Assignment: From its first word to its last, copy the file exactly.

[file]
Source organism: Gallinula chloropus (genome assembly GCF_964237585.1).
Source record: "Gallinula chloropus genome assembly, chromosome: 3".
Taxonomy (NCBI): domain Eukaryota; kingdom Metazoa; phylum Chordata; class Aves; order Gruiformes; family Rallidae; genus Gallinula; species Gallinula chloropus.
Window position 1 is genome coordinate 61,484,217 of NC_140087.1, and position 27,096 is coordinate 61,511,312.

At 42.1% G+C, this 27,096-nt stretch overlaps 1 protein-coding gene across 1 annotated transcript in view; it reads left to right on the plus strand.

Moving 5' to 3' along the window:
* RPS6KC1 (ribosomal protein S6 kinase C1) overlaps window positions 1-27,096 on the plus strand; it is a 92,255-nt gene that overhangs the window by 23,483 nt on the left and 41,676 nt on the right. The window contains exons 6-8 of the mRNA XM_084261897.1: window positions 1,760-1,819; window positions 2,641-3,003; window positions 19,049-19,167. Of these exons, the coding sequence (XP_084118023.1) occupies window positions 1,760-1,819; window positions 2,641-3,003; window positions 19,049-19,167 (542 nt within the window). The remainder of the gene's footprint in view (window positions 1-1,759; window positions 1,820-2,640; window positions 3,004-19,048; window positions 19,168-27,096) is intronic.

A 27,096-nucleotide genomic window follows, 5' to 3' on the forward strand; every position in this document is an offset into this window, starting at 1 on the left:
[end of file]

Source organism: Gallinula chloropus (genome assembly GCF_964237585.1).
Source record: "Gallinula chloropus genome assembly, chromosome: 3".
Taxonomy (NCBI): domain Eukaryota; kingdom Metazoa; phylum Chordata; class Aves; order Gruiformes; family Rallidae; genus Gallinula; species Gallinula chloropus.
Window position 1 is genome coordinate 61,484,217 of NC_140087.1, and position 27,096 is coordinate 61,511,312.

At 42.1% G+C, this 27,096-nt stretch overlaps 1 protein-coding gene across 1 annotated transcript in view; it reads left to right on the plus strand.

Moving 5' to 3' along the window:
* RPS6KC1 (ribosomal protein S6 kinase C1) overlaps window positions 1-27,096 on the plus strand; it is a 92,255-nt gene that overhangs the window by 23,483 nt on the left and 41,676 nt on the right. The window contains exons 6-8 of the mRNA XM_084261897.1: window positions 1,760-1,819; window positions 2,641-3,003; window positions 19,049-19,167. Of these exons, the coding sequence (XP_084118023.1) occupies window positions 1,760-1,819; window positions 2,641-3,003; window positions 19,049-19,167 (542 nt within the window). The remainder of the gene's footprint in view (window positions 1-1,759; window positions 1,820-2,640; window positions 3,004-19,048; window positions 19,168-27,096) is intronic.

A 27,096-nucleotide genomic window follows, 5' to 3' on the forward strand; every position in this document is an offset into this window, starting at 1 on the left: